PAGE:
A brilliant work of scholarship and history
D. Michael Quinn has written a great book on the powerful links between magic thinking and the religious impulse. Quinn's research is extraordinary in its detail and has many important implications for humanity's constant quest to find reassuring signs and portents in the often dangerous world around us. Do not be dissuaded by carping comments about Quinn's writting style or point of view. This is a well-written, thoroughly researched book. The "magic world view" that Quinn explores so well is not limited to Mormonism, but is a feature of ALL religions in their formative stages. See the Old Testament (Exodus 7:9, Numbers 21:8) among many cites) for examples of the magic world view in early Judaism. The brazen serpent of Moses was clearly a cult object and was later destroyed for that reason (II Kings 18:4). Quinn deserves praise and applause for a job well done.

The Mormon Hierarchy: Extensions of Power
Published in Hardcover by Signature Books (February, 1997)
Author: D. Michael Quinn
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The Human History of "Gods in Embryo"
Dr. Quinn's book is a remarkable accomplishment. For a brief time, in the 70's and 80's, the historical office of the LDS church allowed for some objective, professional examination of its records. Quinn brings us some of the fruits of that time. This is not "faith-promoting" history-Deseret Book and Bookcraft have taken care of that-but shows the Brethren in all their human glory. Some reviewers have indicated that this volume has not threatened their LDS testimonies, but only confirmed what they already knew, that church leaders are human and fallible; other reviewers may be threatened by this realization, although many past presidents have pointed it out. The marketing of the infallibility of church leaders continues, perhaps because it gives comfort to those church members who are intolerant of ambiguity, but also because toadying is often rewarded in organizations.

Extensions of Power is actually several books. It is topically arranged to consider more or less controversial aspects of the church leadership-violence, involvement in politics, etc. It also includes, as the earlier companion volume did, hundreds of pages of notes and a detailed chronology of church activities from 1848 to 1996. We are afforded a glimpse into the complex personalities, power factions, and challenges of maintaining, growing and adapting a religious movement to a constantly changing and evolving U. S. and world culture. I was by turns frustrated with church leadership and empathetic with them in their struggle to understand and accommodate 'the world' without losing their unique identity. I was also able to see how present problems have their roots in the past, and the futile efforts of those leaders--such as Gordon B. Hinckley and Boyd K. Packer--who would like to bury the past.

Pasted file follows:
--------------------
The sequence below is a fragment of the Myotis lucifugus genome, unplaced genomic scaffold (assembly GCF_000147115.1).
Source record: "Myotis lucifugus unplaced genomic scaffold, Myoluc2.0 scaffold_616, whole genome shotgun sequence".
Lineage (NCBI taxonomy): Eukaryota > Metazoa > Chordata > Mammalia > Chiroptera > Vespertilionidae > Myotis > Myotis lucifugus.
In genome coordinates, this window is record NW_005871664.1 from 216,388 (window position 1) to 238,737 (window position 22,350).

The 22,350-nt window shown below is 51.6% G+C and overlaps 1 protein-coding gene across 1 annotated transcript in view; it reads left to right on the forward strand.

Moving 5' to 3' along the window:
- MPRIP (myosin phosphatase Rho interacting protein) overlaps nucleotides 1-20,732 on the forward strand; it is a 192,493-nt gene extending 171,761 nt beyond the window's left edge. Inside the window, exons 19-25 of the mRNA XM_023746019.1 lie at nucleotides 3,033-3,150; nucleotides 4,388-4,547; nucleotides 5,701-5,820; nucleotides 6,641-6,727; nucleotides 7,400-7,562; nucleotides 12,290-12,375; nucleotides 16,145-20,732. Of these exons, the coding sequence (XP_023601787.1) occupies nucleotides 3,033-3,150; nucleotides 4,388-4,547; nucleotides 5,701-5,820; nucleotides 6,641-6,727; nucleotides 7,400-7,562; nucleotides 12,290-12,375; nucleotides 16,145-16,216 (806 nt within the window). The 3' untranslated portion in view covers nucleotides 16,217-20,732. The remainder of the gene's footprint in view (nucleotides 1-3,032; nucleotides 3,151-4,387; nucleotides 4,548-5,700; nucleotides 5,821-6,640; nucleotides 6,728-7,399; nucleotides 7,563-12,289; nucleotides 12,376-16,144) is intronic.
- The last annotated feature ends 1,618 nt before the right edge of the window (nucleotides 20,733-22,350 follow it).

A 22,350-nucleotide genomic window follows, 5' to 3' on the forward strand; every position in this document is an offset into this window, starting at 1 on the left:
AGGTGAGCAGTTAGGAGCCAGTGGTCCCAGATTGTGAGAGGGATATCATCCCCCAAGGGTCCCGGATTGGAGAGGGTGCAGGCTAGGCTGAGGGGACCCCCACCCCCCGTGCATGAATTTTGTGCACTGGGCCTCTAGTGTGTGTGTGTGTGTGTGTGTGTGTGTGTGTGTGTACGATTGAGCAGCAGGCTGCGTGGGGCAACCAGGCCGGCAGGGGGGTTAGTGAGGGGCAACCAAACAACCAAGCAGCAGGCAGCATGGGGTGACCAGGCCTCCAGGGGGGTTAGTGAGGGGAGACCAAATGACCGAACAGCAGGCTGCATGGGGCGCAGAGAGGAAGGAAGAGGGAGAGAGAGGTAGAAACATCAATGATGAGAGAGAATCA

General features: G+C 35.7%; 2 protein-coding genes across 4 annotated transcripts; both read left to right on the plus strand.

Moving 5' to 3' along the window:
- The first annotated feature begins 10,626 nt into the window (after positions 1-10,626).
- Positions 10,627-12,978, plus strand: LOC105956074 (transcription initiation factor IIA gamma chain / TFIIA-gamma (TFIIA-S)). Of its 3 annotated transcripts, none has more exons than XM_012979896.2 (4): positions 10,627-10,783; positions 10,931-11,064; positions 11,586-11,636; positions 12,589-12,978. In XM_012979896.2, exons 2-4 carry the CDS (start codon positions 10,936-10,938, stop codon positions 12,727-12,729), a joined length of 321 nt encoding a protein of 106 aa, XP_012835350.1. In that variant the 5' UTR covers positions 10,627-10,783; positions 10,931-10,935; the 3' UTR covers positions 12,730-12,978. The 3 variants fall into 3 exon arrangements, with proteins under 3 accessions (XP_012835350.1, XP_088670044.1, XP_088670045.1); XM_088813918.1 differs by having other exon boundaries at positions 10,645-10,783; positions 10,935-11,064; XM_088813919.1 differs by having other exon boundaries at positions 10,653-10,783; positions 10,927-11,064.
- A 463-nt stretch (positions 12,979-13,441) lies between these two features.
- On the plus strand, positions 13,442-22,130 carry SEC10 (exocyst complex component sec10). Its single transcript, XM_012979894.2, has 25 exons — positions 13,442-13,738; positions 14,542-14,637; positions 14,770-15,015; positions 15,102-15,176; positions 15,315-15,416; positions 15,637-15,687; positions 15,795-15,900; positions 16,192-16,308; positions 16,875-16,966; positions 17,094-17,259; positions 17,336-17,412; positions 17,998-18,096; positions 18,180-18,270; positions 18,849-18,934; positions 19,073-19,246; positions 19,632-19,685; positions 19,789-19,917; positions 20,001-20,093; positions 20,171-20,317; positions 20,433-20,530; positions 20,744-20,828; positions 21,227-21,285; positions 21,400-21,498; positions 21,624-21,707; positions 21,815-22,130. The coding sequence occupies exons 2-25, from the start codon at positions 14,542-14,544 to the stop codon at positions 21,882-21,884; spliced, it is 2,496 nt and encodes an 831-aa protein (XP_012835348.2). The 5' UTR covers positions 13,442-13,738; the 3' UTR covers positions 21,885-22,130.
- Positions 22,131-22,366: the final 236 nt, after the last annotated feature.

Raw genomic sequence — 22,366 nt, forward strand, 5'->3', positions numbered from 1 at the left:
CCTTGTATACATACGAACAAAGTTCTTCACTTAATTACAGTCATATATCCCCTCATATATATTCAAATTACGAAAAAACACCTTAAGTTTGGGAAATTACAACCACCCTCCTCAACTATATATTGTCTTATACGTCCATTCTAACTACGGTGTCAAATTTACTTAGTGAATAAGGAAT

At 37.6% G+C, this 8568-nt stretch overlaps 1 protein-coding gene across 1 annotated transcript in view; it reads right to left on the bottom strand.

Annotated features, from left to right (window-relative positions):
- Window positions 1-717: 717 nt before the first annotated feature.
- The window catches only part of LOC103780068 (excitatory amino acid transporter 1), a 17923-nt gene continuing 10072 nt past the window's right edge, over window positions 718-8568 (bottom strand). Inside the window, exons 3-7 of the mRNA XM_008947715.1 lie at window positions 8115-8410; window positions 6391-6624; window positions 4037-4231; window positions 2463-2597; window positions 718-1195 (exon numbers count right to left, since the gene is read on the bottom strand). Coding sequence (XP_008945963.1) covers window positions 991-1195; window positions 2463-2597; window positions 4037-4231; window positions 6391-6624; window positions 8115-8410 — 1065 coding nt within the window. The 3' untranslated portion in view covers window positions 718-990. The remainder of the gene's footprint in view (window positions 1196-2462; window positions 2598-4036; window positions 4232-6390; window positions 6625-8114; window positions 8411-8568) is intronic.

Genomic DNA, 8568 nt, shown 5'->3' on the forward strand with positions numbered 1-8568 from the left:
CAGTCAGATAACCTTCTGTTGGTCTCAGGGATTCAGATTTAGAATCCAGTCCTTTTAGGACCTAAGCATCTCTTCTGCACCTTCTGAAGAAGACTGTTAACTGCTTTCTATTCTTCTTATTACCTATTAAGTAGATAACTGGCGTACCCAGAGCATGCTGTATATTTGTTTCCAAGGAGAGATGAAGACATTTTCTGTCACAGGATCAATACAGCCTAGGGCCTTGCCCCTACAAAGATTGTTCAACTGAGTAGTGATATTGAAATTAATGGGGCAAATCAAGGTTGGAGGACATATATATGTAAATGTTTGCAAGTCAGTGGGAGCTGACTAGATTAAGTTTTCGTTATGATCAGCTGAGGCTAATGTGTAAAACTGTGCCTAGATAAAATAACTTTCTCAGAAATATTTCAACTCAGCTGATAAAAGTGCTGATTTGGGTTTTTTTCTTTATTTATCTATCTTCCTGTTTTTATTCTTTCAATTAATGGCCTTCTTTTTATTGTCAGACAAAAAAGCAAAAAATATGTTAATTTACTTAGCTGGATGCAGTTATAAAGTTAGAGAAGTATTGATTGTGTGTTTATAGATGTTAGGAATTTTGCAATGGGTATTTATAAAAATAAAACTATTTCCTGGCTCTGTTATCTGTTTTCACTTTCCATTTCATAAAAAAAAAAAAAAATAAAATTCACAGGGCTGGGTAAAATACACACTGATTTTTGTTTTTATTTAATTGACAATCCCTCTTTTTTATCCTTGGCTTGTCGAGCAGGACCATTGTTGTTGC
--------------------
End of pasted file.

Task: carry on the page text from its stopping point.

Mormonism is a religion which was established and grew during historical, literate times, and leaders and members must come to terms with the difficulties of their history. Despite Correlation committees, Strengthening the Members Committees and million dollar public relations and marketing campaigns, and particularly since the advent of the internet, historical problems will not go away. For the questioning believer or the student of religions and U. S. history, Dr. Quinn's book is a very useful tool in understanding how the present Mormon church came to be.

LDS church and policies: The GREAT ENIGMA
D. Michael Quinn has written an excellent book here (as well as other books) that most LDS members should read and analyze. History and actions of the past are, in general, lost to the current generations of saints. Not for lack of information but because the mind of the regular modern saint is numbed and casual, and delving into doctrinal history is beyond their general comprehension or intention. There is no real way for any member of the church to distinguish the full scheme and organization of both the church and deeper doctrine. Mike Quinn comes along and re-reveals important correlations of the past, and people become afraid of reading and deciding for their selves whether Quinn's assumptions and opinions are valid and truthful, and reflect something hidden. That members would not study and assimilate an honest work like this goes against the Lord's admonition to seek out the truth in all forms; they don't want to, it scares some of them and the fence sitters will have to fall one way or another.

High marks
I was terribly impressed with Dr. Quinn's efforts in 'Extensions of Power'. If you want to know how the Mormon Church is governed and operates, this is the book to have. Dr. Quinn's use of anecdotes, coupled with his extensively researched factual information, makes this book, nearly as good a read as anything I've ever read before. It's something that's very hard to put down (I read it nearly non-stop for 3 days!). More engaging that Tom Clancy, for sure.

Another reviewer said that Dr. Quinn's extensive use of quotes was somehow not a good thing, that it was distracting (?). I found his use of quotes to be extremely useful. Above all, it showed that his research was well founded in the Church's own records.

This is a tremenduous work and I'd highly recommend it to anyone seeking to understand how the Mormon Church really works.

Fracture Resistance Testing of Monolithic and Composite Brittle Materials (A S T M Special Technical Publication.//Stp, 1409)
Published in Hardcover by Amer Society for Testing & (January, 2002)
Authors: G. D. Quinn, Michael G. Jenkins, and J. A. Salem
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Monitoring Ecological Impacts : Concepts and Practice in Flowing Waters
Published in Hardcover by Cambridge University Press (March, 2002)
Authors: Barbara J. Downes, Leon A. Barmuta, Peter G. Fairweather, Daniel P. Faith, Michael J. Keough, P. S. Lake, Bruce D. Mapstone, and Gerry P. Quinn
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The Professional Commitment: Issues and Ethics in Nursing
Published in Paperback by W B Saunders (June, 1987)
Authors: Carroll A. Quinn and Michael D. Smith